a year later failed to germinate at all. Fresher is almost certainly better.
Skullcaps are not known for their brilliant foliage. But even though they
are mostly grown for their blooms, there's enough variety in leaf appearance
to take a closer look. On all members of the genus, leaves are arranged
oppositely (in pairs along the stems). All the ones we grow are leafless in
winter. The photos below illustrate some of the variety:
|Downy skullcap (S. incana) has crinkly,
elongated, gently serrated leaves in a muted shade of dark green. Attractive
without drawing attention to itself.
|Tall skullcap (S. altissima) is apple-green,
with slightly sharper serrations on triangular to ovate leaves. A stand of these creates
a bright green swarm in the garden, looking good even when not in bloom.
|Chinese skullcap (S. baicalensis) features
smooth, entire-margined, mid-green leaves. Some of our plants (particularly
youngsters) have narrower leaves than shown here.
|S. orientalis makes a marvellous mat
of small glossy leaves, attractively serrated.
|Alpine skullcap (S. alpina)'s woody
stems sprout small gray-green leaves - similar in shape but not size to those
of S. altissima.
|S. pontica, another low-growing
type, has small leaves with more gently scalloped margins.
|Marsh skullcap (S. galericulata)'s leaves
are triangular and just a bit smaller than those of S. altissima - but slightly
|S. tournefortii) likewise has serrated,
roughly triangular leaves.
|Prairie skullcap (S. resinosa) has small,
slightly felted, smooth-margined gray-green leaves.
Even though most of the diversity in appearance derives from the plants'
habits and foliage, the flowers are the primary reason most of us grow
scutellarias. Many of them, viewed up close, have a bit of a funny-face look
to them. It's the muppet show! The mini-gallery below shows some of the blooms:
|S. incana sports bicolor flowers with a nice
contrast between clear blue and crisp white.
|Another bicolor, S. alpina is quite a bit
different - not only in the rose color, but also the pattern and the way
the flowers are clustered at the stem tips.
|S. baicalensis takes the bicolor thing
to a much subtler level - from a distance, they just look like a royal blue.
|S. altissima continues the blue theme
in a slightly more muted tone, with flowers that are conspicuously arranged
in pairs along one side of the flowering stem.
|Temporarily breaking up the blues, here's S. orientalis with its soft-yellow flowers held just barely above the leafy mat.
|Returning to icy blue, S. galericulata also
sports the one-sided pairs look.
|The magenta flowers of S. pontica are held along
one side of the stem, and show just a touch of white on their lower lips and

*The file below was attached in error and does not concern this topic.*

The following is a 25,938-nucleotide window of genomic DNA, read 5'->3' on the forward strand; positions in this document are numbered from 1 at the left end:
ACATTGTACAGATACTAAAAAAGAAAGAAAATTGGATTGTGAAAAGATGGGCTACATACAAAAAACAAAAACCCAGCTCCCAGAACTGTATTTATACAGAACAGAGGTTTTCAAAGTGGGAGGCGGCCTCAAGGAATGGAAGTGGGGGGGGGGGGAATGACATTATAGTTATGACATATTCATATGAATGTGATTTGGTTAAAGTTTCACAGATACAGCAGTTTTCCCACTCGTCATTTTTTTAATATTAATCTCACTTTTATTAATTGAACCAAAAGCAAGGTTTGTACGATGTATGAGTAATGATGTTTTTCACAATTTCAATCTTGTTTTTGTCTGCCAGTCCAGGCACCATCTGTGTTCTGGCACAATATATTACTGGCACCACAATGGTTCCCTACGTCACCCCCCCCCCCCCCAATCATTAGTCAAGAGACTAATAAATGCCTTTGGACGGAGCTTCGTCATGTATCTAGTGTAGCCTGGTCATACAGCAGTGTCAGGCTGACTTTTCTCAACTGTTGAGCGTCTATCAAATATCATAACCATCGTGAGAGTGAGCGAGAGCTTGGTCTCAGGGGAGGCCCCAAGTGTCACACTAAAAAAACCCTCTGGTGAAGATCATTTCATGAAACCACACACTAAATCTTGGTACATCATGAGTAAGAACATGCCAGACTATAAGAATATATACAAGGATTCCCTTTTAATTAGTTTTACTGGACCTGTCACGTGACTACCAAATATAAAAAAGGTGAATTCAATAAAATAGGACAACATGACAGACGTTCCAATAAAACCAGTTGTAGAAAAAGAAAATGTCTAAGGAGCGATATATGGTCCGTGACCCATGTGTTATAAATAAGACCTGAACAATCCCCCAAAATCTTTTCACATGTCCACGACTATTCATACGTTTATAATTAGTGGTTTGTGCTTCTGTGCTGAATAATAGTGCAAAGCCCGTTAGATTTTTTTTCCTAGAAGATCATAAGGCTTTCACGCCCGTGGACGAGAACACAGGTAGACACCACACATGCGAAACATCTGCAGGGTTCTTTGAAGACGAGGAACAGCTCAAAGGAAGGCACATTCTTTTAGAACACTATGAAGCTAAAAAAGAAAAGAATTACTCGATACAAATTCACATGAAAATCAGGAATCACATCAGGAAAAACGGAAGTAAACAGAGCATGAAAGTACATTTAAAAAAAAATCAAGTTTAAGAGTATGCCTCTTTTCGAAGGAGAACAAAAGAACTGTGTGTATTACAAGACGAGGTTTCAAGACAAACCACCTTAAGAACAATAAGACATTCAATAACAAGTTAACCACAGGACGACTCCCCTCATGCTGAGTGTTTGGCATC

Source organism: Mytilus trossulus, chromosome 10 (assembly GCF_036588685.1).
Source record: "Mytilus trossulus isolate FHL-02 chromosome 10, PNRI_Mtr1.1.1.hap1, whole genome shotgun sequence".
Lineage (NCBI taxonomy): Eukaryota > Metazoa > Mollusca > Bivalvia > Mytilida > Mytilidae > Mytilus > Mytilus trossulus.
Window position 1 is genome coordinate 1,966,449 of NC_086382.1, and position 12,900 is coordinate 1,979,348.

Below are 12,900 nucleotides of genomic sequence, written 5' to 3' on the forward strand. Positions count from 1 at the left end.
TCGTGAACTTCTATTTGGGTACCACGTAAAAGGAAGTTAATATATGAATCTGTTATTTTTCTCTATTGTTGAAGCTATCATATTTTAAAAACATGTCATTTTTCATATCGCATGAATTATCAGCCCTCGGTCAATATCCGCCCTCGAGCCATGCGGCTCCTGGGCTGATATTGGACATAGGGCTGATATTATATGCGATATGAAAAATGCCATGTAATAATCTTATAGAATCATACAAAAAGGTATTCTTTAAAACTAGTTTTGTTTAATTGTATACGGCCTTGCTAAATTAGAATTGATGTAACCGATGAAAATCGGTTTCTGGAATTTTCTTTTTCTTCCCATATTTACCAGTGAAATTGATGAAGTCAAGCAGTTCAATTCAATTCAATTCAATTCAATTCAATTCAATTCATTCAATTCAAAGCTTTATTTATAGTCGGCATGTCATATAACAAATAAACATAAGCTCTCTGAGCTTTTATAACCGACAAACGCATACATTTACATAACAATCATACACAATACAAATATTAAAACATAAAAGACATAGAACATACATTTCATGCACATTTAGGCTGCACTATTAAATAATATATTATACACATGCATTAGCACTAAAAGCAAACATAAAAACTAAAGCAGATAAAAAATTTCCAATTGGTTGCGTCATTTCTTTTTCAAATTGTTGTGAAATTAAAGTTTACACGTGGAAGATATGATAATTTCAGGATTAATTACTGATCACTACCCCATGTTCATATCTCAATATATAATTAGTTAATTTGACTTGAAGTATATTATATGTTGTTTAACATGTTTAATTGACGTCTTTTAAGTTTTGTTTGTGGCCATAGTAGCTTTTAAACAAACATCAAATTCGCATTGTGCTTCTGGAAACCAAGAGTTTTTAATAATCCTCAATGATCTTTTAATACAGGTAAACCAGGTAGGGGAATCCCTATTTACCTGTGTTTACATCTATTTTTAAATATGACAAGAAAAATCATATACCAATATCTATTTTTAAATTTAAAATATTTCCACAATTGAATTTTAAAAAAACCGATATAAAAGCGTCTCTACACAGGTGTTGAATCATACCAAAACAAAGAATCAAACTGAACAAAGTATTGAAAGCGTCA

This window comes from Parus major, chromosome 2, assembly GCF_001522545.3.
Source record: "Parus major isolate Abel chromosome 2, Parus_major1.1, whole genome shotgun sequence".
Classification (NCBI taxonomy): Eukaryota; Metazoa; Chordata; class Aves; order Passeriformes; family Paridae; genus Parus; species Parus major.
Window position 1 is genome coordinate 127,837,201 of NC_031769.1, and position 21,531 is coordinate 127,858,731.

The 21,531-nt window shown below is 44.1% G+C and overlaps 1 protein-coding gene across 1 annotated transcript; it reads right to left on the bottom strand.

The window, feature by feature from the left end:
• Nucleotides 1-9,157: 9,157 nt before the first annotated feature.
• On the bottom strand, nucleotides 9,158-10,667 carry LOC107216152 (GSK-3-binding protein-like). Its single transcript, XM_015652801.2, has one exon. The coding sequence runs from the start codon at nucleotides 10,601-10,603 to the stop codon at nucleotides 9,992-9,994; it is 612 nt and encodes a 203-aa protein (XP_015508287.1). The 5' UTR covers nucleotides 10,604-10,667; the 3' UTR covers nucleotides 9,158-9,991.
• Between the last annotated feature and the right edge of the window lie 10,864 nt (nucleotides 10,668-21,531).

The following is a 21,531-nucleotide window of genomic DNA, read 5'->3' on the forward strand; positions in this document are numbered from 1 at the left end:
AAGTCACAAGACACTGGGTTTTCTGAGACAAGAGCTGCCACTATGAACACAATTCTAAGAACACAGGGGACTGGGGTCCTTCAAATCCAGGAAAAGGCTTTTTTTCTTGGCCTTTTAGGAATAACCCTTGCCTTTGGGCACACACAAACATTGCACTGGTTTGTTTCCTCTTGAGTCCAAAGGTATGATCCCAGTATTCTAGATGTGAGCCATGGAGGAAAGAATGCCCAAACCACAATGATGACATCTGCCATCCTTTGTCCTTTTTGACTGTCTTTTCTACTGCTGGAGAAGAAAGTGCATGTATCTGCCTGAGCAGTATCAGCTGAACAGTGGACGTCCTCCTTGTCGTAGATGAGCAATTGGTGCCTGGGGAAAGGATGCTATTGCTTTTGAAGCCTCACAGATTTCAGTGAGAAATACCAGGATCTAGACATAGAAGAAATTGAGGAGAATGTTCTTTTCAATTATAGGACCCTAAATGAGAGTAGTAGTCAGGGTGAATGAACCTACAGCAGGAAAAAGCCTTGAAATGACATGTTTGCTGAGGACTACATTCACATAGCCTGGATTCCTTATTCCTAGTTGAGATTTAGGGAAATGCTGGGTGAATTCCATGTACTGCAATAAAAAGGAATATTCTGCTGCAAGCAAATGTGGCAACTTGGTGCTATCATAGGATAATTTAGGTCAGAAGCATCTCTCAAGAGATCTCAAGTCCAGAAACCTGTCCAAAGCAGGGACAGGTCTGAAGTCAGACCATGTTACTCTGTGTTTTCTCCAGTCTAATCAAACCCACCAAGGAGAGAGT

along their tubes.
|S. resinosa's flowers are pretty close
to a clear true blue, with subtle white highlights.
|Another cool blue, S. tournefortii pairs its two-tone flowers along one side of upright stems.
Roughly divided into two categories: those that I've tried to grow (but
failed), and those I've yet to try. In the first category we have S. diffusa,
a lavender-flowered annual, S. lateriflora (which has thwarted many of
my seed attempts), and S. ovata. I thought I had S. woronowii,
but it turned out to be S. altissima (or so I believe).
In the not-tried category, S. suffrutescens carries marvellous
magenta flowers over a small-leaved low-growing mound - but it is hardy only
to zone 7. 'Violet Cloud' is one of the few hybrid skullcaps I know of,
with deep-violet flowers. It should be hardy to zone 6 at least. S.
integrifolia is a US wildflower with narrow leaves and blue blooms.
There are many more - these are just some of the more garden-worthy species
I'm aware of. If you have others to recommend, please use the comment form
Wikipedia entry with
some basic information about the genus.
The Open Directory Project's collection of links features mostly references
to photographs of various species.
A paper describing
possible medicinal uses, also including general, cultivation, and propagation
Alpicola: A Japanese page showing photographs of two dozen species.
Visitors to this page have left the following comments
|Oct 22, 2008
|I grow Scutellaria parvula, a native prairie species. I only gets about 6 inches tall. The flowers are unfortunately small. It does form a nice ground cover. I am currently letting mine go to see if a large mass of these plants will produce a better display.
Looks like a neat little plant that I wouldn't mind trying sometime. Adding it to my seed want list!
|Jan 01, 2009
|I love skullcaps and what you can bring to flower namely pontica and orientalis I cannot, they are evergreen here, certainly can recommend indica,formosona,ventenatii and tournefortii, these are all great, one of the best grape coloured ones is scutellaria javanica.
|Feb 28, 2010